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Overview of occupational and environmental health

Rose H Goldman, MD, MPH
Section Editor
Joann G Elmore, MD, MPH
Deputy Editor
H Nancy Sokol, MD


Environmental and occupational issues have an important place in primary care practice, emergency medicine, pediatrics, and various medical specialties. Work or environmental exposures may be linked to an individual patient's symptoms. A patient's reported environmental exposures may prompt important interventions to prevent future illnesses or injuries, and work-related injuries or illnesses may require physicians to make assessments of impairment, disability, and workers' compensation.

Concerns about chemical or biological terrorism, as well as industrial disasters, have made it imperative that physicians be able to immediately recognize patterns associated with exposures to key chemical agents (such as cyanide and nerve agents) and biological agents (such as anthrax) [1]. (See "Chemical terrorism: Rapid recognition and initial medical management" and "Identifying and managing casualties of biological terrorism".) In addition, health care providers and health centers need to have sufficient background to be able to respond to patients with potential exposures from accidental contaminations of drinking water or air, or exposures related to new technologies, such as fracking.

To be effective, physicians need to know how to take a good environmental/occupational history and have a reasonable understanding of common environmentally related illnesses and basics of exposure assessment [2]. In addition, physicians can play an important role in occupational and environmental issues that extend beyond the office practice, preventing occupational illness in other employees at the work site and promoting general global environmental health [3,4].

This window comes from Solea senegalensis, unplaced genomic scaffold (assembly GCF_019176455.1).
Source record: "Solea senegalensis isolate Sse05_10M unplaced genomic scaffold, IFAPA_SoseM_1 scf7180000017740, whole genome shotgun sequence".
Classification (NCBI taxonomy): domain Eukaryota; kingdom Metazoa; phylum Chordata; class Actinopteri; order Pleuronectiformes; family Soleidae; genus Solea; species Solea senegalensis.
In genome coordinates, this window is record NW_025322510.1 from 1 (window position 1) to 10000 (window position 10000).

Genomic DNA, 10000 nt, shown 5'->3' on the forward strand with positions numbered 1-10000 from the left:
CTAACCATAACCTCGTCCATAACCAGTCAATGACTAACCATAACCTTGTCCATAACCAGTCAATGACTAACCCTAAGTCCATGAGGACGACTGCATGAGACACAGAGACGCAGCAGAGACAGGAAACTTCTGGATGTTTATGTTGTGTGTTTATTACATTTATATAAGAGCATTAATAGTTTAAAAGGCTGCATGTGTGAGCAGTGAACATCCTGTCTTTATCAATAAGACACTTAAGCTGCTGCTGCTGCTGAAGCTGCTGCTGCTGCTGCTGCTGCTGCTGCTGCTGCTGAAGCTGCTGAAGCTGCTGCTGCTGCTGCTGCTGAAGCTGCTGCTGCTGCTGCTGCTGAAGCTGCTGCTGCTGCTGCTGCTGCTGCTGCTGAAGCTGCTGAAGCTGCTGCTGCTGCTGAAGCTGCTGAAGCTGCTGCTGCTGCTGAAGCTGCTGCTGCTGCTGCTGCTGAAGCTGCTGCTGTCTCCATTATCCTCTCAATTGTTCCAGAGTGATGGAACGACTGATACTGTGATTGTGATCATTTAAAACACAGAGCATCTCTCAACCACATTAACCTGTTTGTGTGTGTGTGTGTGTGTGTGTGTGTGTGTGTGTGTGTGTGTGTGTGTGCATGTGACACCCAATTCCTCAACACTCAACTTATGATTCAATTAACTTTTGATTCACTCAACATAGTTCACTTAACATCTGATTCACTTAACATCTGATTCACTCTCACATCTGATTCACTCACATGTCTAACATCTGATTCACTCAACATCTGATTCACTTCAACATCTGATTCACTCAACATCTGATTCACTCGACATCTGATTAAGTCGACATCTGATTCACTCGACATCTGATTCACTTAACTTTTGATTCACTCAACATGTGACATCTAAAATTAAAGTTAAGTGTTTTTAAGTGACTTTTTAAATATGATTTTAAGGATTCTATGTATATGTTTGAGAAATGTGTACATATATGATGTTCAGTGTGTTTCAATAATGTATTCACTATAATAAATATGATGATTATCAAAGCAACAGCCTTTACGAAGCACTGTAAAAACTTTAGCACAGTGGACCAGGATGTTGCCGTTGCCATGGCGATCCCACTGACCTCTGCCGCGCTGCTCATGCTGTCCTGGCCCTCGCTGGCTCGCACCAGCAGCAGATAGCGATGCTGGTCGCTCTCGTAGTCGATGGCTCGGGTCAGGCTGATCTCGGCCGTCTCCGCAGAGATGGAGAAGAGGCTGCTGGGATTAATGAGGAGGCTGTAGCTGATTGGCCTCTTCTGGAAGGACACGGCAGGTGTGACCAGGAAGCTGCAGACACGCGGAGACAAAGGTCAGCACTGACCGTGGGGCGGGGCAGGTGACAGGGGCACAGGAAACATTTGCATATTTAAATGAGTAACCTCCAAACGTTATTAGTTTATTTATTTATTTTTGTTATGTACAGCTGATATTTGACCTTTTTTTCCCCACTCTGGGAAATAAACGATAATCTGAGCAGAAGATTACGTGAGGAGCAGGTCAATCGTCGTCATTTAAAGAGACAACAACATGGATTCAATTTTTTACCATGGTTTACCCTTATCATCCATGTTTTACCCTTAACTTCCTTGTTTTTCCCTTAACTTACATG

An overview of occupational and environmental health is found here. Occupational lung disease is discussed in detail separately, as is adult lead poisoning, arsenic toxicity, and female reproductive toxicity. (See "Occupational asthma: Definitions, epidemiology, causes, and risk factors" and "Adult occupational lead poisoning" and "Arsenic exposure and poisoning" and "Occupational and environmental risks to reproduction in females".)


The full extent of occupational injuries and illness is difficult to measure. In the United States (US), the Bureau of Labor Statistics (BLS), which details statistics based upon surveys of private companies (an underestimate of the true totals), reported that in 2012 there were 4693 fatal work-related accidents (3.2 per 100,000) [5] and 3 million nonfatal injuries and illnesses, or 3.4 per 100 equivalent full-time workers [6]. More than one half of the 3.0 million cases reported were of a more serious nature that involved required days away from work, job transfer, or restricted duties at work.


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Literature review current through: Sep 2016. | This topic last updated: Apr 2, 2015.
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